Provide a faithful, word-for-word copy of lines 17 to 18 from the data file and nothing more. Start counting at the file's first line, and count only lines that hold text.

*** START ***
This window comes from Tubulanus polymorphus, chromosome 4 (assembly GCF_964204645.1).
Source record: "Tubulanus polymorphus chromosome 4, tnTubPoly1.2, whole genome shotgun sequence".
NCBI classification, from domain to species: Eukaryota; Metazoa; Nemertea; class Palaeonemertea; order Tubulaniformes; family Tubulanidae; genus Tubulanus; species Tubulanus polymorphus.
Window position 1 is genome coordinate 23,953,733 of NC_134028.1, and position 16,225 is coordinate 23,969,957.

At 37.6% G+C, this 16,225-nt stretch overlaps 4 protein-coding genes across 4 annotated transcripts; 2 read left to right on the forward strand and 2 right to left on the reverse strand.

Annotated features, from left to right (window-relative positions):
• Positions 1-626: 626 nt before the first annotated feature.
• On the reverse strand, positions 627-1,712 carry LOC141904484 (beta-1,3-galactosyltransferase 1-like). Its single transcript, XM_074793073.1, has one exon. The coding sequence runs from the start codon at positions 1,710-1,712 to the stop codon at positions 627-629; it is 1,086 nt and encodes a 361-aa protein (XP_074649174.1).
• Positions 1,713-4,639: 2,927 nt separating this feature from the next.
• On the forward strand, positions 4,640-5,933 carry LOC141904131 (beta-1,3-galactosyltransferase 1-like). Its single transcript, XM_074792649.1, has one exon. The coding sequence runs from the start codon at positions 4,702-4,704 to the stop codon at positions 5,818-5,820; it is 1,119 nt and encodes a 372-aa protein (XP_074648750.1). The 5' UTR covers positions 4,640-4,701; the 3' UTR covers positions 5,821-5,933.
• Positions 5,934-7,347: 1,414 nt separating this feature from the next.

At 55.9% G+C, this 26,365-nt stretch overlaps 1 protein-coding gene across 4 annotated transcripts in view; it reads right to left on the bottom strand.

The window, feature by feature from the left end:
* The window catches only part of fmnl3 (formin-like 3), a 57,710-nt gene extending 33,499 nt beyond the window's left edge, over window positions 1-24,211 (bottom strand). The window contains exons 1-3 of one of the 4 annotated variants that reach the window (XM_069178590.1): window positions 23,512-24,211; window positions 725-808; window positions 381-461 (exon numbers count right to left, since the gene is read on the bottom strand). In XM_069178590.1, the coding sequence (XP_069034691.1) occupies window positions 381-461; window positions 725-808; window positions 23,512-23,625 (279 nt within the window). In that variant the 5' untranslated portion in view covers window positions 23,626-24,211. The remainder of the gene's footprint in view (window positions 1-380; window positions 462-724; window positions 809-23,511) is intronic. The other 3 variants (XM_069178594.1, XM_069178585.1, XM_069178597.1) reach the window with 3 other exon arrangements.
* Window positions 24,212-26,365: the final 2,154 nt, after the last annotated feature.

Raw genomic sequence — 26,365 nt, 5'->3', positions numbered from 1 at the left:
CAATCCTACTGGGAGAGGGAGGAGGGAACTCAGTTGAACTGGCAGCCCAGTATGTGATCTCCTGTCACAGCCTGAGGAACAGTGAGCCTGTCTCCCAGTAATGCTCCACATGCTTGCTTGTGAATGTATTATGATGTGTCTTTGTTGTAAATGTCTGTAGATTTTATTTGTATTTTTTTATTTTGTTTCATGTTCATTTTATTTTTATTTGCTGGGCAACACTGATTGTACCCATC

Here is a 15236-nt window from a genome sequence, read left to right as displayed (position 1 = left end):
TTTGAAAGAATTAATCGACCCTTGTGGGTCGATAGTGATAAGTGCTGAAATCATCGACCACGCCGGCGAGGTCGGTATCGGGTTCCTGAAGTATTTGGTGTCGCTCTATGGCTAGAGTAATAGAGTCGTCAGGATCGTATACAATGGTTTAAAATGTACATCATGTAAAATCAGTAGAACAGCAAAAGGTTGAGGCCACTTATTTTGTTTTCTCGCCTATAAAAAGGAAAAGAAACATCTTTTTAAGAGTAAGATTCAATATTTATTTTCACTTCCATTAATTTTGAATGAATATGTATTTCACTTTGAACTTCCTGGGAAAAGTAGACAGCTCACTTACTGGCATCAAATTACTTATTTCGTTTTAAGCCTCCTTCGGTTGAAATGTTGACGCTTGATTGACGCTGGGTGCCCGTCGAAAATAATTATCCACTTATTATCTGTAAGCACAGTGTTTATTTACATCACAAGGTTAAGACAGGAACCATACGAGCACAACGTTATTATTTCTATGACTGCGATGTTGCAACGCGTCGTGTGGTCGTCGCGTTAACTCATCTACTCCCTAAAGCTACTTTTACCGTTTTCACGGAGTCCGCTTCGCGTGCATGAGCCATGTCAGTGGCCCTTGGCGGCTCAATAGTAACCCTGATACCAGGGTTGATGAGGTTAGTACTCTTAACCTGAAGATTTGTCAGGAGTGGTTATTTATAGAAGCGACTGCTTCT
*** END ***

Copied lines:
CAATCCTACTGGGAGAGGGAGGAGGGAACTCAGTTGAACTGGCAGCCCAGTATGTGATCTCCTGTCACAGCCTGAGGAACAGTGAGCCTGTCTCCCAGTAATGCTCCACATGCTTGCTTGTGAATGTATTATGATGTGTCTTTGTTGTAAATGTCTGTAGATTTTATTTGTATTTTTTTATTTTGTTTCATGTTCATTTTATTTTTATTTGCTGGGCAACACTGATTGTACCCATC

Here is a 15236-nt window from a genome sequence, read left to right as displayed (position 1 = left end):